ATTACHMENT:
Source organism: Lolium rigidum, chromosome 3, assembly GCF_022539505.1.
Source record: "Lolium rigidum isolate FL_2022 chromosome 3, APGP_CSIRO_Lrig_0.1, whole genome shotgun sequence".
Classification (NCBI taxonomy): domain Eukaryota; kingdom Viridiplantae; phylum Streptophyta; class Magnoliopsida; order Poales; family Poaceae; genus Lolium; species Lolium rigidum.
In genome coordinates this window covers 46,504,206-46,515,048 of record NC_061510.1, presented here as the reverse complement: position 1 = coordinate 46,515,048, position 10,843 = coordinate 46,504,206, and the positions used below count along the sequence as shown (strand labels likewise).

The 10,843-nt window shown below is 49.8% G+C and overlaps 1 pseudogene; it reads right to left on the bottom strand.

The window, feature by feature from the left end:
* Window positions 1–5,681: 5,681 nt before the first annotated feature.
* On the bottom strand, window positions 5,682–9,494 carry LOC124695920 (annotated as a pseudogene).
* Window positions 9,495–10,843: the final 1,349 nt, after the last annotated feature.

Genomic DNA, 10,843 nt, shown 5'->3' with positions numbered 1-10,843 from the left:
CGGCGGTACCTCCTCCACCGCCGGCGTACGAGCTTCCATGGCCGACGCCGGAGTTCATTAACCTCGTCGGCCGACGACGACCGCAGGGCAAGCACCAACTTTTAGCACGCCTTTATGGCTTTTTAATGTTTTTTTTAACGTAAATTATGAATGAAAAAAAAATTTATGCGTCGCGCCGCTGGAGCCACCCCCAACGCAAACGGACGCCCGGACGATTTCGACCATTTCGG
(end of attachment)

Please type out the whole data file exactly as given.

Source organism: Lolium rigidum, chromosome 3, assembly GCF_022539505.1.
Source record: "Lolium rigidum isolate FL_2022 chromosome 3, APGP_CSIRO_Lrig_0.1, whole genome shotgun sequence".
Classification (NCBI taxonomy): domain Eukaryota; kingdom Viridiplantae; phylum Streptophyta; class Magnoliopsida; order Poales; family Poaceae; genus Lolium; species Lolium rigidum.
In genome coordinates this window covers 46,504,206-46,515,048 of record NC_061510.1, presented here as the reverse complement: position 1 = coordinate 46,515,048, position 10,843 = coordinate 46,504,206, and the positions used below count along the sequence as shown (strand labels likewise).

The 10,843-nt window shown below is 49.8% G+C and overlaps 1 pseudogene; it reads right to left on the bottom strand.

The window, feature by feature from the left end:
* Window positions 1–5,681: 5,681 nt before the first annotated feature.
* On the bottom strand, window positions 5,682–9,494 carry LOC124695920 (annotated as a pseudogene).
* Window positions 9,495–10,843: the final 1,349 nt, after the last annotated feature.

Genomic DNA, 10,843 nt, shown 5'->3' with positions numbered 1-10,843 from the left:
CGGCGGTACCTCCTCCACCGCCGGCGTACGAGCTTCCATGGCCGACGCCGGAGTTCATTAACCTCGTCGGCCGACGACGACCGCAGGGCAAGCACCAACTTTTAGCACGCCTTTATGGCTTTTTAATGTTTTTTTTAACGTAAATTATGAATGAAAAAAAAATTTATGCGTCGCGCCGCTGGAGCCACCCCCAACGCAAACGGACGCCCGGACGATTTCGACCATTTCGG